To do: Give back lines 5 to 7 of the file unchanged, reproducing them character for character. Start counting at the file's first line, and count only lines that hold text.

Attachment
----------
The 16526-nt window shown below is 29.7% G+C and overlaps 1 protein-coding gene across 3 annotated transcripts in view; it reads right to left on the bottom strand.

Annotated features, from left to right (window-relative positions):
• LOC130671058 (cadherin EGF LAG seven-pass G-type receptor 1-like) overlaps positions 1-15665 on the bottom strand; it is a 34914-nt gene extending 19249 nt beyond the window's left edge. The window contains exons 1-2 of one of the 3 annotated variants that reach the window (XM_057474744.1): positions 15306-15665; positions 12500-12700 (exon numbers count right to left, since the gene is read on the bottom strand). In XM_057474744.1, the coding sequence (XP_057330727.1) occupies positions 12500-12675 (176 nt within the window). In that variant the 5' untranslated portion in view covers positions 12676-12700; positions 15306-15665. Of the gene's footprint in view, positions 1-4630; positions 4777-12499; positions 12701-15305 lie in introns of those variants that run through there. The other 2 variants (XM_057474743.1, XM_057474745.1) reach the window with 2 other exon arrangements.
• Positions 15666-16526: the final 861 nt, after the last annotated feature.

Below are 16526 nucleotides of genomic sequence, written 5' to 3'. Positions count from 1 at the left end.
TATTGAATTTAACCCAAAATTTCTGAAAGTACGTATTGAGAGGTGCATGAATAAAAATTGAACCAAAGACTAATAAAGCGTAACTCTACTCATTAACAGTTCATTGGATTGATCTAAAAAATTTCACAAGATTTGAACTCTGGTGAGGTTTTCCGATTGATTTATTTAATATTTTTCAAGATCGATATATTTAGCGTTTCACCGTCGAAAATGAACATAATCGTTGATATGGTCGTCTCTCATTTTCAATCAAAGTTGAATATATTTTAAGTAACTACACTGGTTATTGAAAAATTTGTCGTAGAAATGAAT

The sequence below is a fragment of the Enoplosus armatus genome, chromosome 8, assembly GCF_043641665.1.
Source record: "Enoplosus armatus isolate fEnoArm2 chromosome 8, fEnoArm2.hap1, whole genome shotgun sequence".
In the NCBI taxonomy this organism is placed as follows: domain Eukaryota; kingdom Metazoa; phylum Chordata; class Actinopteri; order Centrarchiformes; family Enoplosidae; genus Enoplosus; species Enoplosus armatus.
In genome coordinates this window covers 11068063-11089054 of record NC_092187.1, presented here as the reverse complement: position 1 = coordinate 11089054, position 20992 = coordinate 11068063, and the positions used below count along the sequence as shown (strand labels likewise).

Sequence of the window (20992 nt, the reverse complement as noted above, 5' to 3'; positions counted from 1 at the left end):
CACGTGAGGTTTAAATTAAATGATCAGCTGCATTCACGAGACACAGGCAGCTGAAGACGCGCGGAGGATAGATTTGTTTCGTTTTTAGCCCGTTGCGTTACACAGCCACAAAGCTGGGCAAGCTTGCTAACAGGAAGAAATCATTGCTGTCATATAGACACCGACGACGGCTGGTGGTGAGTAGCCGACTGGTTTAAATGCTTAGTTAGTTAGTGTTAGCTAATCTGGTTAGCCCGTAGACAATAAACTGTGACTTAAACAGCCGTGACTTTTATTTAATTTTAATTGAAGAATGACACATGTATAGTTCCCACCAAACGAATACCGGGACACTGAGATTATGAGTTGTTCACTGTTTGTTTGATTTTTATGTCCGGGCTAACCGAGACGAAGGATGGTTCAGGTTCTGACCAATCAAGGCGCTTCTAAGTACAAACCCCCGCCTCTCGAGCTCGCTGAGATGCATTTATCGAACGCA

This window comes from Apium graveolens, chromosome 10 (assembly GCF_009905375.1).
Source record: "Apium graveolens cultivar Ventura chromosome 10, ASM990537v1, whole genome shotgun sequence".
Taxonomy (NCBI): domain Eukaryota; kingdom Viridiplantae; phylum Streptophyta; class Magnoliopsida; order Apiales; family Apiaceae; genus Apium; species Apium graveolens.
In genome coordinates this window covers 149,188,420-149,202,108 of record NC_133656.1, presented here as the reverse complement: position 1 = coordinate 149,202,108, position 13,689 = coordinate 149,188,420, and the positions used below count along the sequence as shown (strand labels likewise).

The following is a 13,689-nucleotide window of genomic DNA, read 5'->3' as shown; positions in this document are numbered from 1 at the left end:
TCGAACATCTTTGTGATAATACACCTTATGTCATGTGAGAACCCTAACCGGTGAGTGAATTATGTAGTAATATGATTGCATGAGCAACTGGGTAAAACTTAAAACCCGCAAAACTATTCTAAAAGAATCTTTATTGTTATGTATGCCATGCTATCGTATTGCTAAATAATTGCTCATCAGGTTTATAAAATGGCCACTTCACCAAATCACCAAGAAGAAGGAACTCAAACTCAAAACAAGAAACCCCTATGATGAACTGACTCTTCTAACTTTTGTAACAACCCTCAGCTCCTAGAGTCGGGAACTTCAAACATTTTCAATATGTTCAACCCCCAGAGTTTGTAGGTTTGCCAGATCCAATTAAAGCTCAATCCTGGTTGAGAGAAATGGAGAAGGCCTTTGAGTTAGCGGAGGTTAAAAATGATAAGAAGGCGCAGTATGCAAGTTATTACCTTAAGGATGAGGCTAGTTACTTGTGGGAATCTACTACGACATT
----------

Below are 16526 nucleotides of genomic sequence, written 5' to 3'. Positions count from 1 at the left end.
TATTGAATTTAACCCAAAATTTCTGAAAGTACGTATTGAGAGGTGCATGAATAAAAATTGAACCAAAGACTAATAAAGCGTAACTCTACTCATTAACAGTTCATTGGATTGATCTAAAAAATTTCACAAGATTTGAACTCTGGTGAGGTTTTCCGATTGATTTATTTAATATTTTTCAAGATCGATATATTTAGCGTTTCACCGTCGAAAATGAACATAATCGTTGATATGGTCGTCTCTCATTTTCAATCAAAGTTGAATATATTTTAAGTAACTACACTGGTTATTGAAAAATTTGTCGTAGAAATGAAT

The sequence below is a fragment of the Enoplosus armatus genome, chromosome 8, assembly GCF_043641665.1.